Old millboard contains sufficient iron impurities to promote the formation of sulfuric acid due to the presence of sulfur dioxide in the atmosphere, much in the same manner as in paper, although at a much slower rate. Millboard, furthermore, often suffers from an additional defect from the point of view of the bookbinder, namely, excessive lamination stemming from the pressure used in calendering. This excessive lamination can cause the corners of the boards to be subject to splitting and mashing.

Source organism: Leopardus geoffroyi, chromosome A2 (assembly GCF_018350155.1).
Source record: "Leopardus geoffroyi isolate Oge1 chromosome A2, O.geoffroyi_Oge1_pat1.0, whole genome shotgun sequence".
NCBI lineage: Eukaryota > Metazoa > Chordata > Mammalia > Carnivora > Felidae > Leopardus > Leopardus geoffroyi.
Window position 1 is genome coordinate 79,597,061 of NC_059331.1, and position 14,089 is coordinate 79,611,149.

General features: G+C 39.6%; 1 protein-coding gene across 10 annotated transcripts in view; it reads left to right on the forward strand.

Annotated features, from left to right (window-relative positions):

Rope fiber millboards were first produced in the late 17th century, but they were not in general use until perhaps the first and possibly the second decade of the 18th century, and even then only in the superior grades of binding. The cheaper machine-made boards were in use as early as the 19th century. Millboard was used continuously until the Second World War in the better grades of binding. (82 , 161 , 198 , 236 , 335 )